Six poets with ties to Guam will be featured alongside other Pacific creators in the international “Poem-a-Day” series throughout May in honor of Asian American Pacific Islander Heritage Month.

Subscribers to the Poets.org service can expect new works by poets CHamoru Evelyn Flores, Craig Santos Perez, Lehua Taitano with Art 25, Arielle Lowe and Ha’åni Lucia Falo San Nicolas, as well as Pohnpeian poet Emelihter Kihleng, who lives on Guam.

Guest Editor Brandy Nalani McDougall is taking the opportunity to celebrate Pacific poets with the over 100,000 readers of the Poem-a-Day series. McDougall is also an Associate Professor of American Studies at the University of Hawaii, with a focus on Native Studies.

Because Poets.org operates under the Academy of American Poets, McDougall said Poem-a-Day publications typically focus on Americans — a category that harbors immense diversity, though much more needs to be done. represent it accurately.

She noted that when it comes to acknowledging Asian American and Pacific Islander writers, the work done by Asian Americans tends to take center stage, leaving Pacific Islanders relegated to the suburbs.

“I wanted to take the opportunity to focus solely on Pacific Island poets and showcase our voices. Also to show that we have a truly thriving, vibrant and diverse community of writers in the Pacific, as well as in the Diaspora said McDougall.






Brandy Nalani McDougall


Choosing to spotlight Pacific voices has the dual effect of serving and connecting Pacific communities, as well as sending their stories into the lives of people who otherwise might never have encountered them.

“To the average person living in the United States, I think much of Pacific poetry is invisible, or to them, they might not even know it exists,” McDougall said.

Many layers of history contribute to this, McDougall says, including colonialism and the imposition of English in places like Guam.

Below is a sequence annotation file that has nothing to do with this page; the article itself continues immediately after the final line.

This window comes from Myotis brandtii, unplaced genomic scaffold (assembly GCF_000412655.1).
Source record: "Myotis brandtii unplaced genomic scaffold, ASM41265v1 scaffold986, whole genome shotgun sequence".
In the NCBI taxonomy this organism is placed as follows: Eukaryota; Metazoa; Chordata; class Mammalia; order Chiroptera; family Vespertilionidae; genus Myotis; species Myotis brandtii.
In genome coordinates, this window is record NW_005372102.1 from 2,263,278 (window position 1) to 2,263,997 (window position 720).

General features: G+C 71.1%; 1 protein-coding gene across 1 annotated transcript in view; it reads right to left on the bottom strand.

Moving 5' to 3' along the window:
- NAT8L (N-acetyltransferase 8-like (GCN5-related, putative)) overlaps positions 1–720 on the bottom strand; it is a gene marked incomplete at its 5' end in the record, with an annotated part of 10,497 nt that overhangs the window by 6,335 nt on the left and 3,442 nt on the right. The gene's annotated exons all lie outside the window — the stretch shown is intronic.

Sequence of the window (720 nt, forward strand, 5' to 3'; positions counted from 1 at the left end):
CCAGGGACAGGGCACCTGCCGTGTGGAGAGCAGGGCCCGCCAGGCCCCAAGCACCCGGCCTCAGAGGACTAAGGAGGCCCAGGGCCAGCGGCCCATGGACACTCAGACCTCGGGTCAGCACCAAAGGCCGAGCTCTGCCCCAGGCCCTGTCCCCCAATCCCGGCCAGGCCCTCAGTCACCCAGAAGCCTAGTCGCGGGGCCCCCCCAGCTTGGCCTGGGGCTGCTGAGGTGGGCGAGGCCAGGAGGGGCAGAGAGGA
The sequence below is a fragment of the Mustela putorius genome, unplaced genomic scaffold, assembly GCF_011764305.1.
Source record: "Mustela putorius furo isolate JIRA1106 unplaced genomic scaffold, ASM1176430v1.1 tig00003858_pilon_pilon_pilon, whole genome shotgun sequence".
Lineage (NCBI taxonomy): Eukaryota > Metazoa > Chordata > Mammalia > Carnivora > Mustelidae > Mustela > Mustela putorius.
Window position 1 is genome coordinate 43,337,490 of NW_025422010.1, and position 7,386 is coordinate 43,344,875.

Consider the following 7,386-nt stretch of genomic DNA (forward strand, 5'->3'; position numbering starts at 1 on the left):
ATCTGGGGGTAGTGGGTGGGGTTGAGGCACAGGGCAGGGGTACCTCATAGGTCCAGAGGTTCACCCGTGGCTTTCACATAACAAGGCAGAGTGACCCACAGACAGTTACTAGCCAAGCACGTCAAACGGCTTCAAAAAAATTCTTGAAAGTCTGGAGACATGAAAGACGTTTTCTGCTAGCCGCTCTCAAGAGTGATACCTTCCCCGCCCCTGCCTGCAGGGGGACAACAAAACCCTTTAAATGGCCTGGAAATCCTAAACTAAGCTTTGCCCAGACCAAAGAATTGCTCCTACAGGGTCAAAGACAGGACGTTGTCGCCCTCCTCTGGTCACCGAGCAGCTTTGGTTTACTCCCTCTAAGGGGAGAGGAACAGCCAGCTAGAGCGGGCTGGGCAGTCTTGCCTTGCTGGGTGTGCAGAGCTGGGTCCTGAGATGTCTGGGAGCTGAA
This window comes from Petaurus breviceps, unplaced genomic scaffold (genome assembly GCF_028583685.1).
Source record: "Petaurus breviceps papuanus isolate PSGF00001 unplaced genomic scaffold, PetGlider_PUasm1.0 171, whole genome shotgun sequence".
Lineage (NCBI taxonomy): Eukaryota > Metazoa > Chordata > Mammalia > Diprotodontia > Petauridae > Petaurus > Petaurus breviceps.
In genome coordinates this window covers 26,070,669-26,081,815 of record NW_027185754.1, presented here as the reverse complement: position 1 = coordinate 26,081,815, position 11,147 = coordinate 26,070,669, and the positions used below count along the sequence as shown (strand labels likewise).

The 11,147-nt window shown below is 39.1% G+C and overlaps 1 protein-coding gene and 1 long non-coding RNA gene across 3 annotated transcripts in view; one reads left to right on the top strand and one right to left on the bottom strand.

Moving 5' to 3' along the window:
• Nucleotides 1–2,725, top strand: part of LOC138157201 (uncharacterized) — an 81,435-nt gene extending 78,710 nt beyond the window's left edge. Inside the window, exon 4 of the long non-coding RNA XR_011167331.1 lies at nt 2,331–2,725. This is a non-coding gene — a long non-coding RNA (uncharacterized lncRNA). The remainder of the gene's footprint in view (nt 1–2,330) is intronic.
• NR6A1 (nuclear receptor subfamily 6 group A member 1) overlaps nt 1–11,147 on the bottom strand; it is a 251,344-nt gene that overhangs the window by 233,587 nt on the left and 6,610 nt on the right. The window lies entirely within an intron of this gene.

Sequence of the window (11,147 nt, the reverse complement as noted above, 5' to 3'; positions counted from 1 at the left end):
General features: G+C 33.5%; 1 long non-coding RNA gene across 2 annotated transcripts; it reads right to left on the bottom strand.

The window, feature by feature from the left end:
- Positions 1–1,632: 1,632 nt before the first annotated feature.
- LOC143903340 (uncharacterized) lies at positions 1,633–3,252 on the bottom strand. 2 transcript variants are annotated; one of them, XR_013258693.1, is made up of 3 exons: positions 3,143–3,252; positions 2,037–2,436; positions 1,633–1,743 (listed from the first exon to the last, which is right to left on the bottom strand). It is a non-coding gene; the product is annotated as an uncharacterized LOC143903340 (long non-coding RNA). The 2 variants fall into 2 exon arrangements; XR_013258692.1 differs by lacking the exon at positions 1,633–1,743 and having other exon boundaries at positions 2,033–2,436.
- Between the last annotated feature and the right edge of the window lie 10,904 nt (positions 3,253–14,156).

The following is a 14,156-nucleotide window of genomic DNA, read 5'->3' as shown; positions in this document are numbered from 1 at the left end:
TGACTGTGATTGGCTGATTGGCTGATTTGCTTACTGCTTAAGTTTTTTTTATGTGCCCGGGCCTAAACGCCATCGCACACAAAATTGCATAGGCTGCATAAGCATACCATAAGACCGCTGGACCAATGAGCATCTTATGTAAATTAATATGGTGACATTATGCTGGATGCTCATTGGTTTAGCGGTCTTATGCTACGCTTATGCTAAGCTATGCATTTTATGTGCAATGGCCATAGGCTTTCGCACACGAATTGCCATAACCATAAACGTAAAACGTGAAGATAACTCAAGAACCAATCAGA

There is also the problem of dwindling publishing opportunities.

“That’s not to say the editorial scene is non-existent in the Pacific, I think there’s incredible work going on, activist work going on to get Pacific voices and local literature out in the Pacific,” said she declared.

teacher poet

Evelyn Flores, whose poem “The Flame Tree” will be featured in the Poem-a-Day series, is a professor of Pacific Island literature at the University of Guam.

She has worked in this line of effort throughout her career.







Pacific Poets Spotlight for the Month of May

Evelyn Flores




In addition to writing and self-publishing a series of children’s books when she noticed her children did not see themselves as CHamorus in the 1980s, she and Kihleng collaborated as editors on the anthology 2019 “Indigenous Literatures of Micronesia”.

Flores is currently working on an anthology focusing specifically on Chamoru literature and paving the way for her students to continue their work.

Chamoru literature

“This semester, I just introduced a course in Chamoru literature. It is perhaps the first class of this type in the world.

“It was like a pilot class of how we were going to handle it, how things were going to happen so that we weren’t running it thinking about Western methodology, but trying to teach it so that the students who were in the class felt like they were actually becoming more involved with CHamoru literature through CHamoru lenses, rather than CHamoru literature through Western lenses,” Flores said.